Southern California Coastal & Inland Valleys

December, 2003
Regional Report

Favorite or New Plant

Plants for Holiday Decorating
Norfolk Island pines in containers can become mini-Christmas trees, with their own tiny lights and ornaments. Provide each room in the house with its own uniquely decorated tree, with perhaps cookie cutters hung with red ribbon bows for the kitchen. Other living plants for indoor color include African violets, azaleas, begonias, Christmas cactus, Christmas (Jerusalem) cherry, cyclamen, and kalanchoe, as well as the omnipresent chrysanthemums and poinsettias. Be sure to give these living plants bright indirect light, keep them cool and out of drafts, and water them just enough to keep the potting mix barely moist. Cacti and succulents also are good choices, but they need direct sunlight and very little water.

The garden is a treasure trove of possibilities for holiday decorations. Pyracantha berries alternated with popcorn make attractive garlands. Oranges, lemons, or apples sprinkled with cinnamon or cardamom and stuck with whole cloves make delightfully fragrant pomander balls. Rose hips add bright red and orange colors to green wreaths. Vines from grapes, honeysuckle, wisteria, willow, or ivy will bend into many usable shapes. Eucalyptus pods, pine cones, acorns, and magnolia leaf clusters provide many shades of brown. Bufford's Holly, which grows better here than the traditional variety, gives us stickery-leafed green with red berries. And, of course, there's mistletoe.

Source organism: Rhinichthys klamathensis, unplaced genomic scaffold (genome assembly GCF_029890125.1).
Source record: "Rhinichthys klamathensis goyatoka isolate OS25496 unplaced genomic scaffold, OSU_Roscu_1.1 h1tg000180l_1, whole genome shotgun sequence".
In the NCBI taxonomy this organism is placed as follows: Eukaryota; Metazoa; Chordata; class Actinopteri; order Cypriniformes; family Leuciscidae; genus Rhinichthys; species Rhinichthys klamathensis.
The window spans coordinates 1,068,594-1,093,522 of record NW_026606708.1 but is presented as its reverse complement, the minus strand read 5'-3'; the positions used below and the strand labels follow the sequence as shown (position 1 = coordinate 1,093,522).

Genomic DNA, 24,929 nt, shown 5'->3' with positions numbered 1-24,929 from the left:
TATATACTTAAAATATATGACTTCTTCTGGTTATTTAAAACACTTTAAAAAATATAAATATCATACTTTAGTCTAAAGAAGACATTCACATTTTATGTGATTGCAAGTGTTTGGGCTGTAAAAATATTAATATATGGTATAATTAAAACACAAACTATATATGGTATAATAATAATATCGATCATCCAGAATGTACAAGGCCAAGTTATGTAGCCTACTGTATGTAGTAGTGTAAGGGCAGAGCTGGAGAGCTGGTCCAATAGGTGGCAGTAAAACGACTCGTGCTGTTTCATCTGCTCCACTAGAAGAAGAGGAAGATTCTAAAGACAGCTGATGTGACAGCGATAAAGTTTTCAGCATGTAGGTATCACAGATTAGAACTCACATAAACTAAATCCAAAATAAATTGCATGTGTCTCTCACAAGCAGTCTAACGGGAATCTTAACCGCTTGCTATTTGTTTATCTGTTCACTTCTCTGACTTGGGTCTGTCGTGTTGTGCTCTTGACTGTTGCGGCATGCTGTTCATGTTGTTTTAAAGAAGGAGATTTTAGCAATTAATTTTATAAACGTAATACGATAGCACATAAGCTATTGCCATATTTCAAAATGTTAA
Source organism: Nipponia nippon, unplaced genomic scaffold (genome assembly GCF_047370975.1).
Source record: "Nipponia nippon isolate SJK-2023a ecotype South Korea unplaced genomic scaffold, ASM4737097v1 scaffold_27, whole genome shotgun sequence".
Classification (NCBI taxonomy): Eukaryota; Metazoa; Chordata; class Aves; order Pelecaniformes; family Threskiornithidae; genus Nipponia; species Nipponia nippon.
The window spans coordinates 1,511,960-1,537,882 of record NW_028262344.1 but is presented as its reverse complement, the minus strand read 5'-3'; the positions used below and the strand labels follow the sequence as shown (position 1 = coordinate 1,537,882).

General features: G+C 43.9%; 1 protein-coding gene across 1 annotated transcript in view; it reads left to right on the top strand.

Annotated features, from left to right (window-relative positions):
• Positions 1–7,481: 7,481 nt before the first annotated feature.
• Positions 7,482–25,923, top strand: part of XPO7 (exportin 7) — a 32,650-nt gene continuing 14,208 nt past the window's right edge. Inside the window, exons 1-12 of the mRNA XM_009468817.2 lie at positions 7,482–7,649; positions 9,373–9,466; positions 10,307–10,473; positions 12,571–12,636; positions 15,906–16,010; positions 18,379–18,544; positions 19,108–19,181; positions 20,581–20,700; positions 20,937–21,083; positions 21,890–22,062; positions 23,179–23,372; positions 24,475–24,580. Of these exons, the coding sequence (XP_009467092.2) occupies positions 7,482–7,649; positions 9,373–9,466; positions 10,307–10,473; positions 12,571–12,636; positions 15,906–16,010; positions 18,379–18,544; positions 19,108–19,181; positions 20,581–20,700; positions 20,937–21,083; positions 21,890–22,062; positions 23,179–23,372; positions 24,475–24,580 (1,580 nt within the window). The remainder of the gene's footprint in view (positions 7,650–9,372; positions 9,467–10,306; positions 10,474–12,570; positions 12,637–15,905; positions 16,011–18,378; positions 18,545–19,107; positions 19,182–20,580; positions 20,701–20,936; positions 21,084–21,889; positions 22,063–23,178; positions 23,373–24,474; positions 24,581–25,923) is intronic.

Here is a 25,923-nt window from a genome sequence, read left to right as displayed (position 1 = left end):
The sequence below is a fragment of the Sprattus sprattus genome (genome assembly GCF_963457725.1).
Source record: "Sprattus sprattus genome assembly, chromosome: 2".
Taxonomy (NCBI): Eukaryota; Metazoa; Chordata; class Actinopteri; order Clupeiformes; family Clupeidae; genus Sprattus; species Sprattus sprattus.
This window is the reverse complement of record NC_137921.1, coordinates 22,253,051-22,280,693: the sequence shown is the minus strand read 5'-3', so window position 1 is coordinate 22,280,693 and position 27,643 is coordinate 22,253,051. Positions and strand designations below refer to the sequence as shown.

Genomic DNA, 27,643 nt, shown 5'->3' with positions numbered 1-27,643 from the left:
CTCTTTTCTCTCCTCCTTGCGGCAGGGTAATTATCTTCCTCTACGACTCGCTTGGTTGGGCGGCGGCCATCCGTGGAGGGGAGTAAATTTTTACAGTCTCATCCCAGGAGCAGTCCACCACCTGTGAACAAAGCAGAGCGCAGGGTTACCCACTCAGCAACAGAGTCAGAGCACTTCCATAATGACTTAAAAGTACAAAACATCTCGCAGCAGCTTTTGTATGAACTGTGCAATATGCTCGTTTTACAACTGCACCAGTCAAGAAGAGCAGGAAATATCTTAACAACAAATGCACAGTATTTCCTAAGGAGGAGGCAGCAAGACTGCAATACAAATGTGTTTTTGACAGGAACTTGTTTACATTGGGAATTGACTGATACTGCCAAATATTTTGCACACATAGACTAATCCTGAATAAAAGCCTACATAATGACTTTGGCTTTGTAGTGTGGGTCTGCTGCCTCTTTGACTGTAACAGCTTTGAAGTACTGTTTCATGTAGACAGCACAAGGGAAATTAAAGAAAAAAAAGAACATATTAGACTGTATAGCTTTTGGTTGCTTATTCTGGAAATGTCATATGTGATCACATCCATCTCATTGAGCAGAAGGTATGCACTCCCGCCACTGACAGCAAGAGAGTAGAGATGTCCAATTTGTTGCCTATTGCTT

Prune to shape evergreens such as arborvitae, juniper, magnolia, pine, pittosporum, and spruce. These trimmings make great holiday decorations. But, don't let your zeal for snipping spread to pruning spring-blooming shrubs, or you'll cut off the blooms; instead, prune after blooming is done.

Herbs, too, can trim yule logs, flavor jelly, give fragrance to clusters of twigs or wreaths, and perfume the air in stove-top potpourris.

Local Buzz

Live Indoor Christmas Tree Care
If you plan to decorate a live Christmas tree indoors and then move or plant it outdoors afterwards, choose a smaller size tree, which will adapt better than a more mature one. After you bring the tree home, water it well and store it in an unheated garage or outbuilding for two or three days as a "halfway spot" till you move it indoors. Keep the rootball moist and the boughs misted.

Once the tree is in place indoors away from heating vents or fireplaces, either water it directly or by scattering ice cubes around the soil surface to slowly seep down into the entire root ball. Limit its time indoors to a maximum of seven days, fewer if the house is very warm.

Move the tree to the garage or shed or a protected spot for at least two weeks before moving or planting it in the open. The longer you enjoy the tree in the warm house, the longer it will need to readapt to outdoor conditions.

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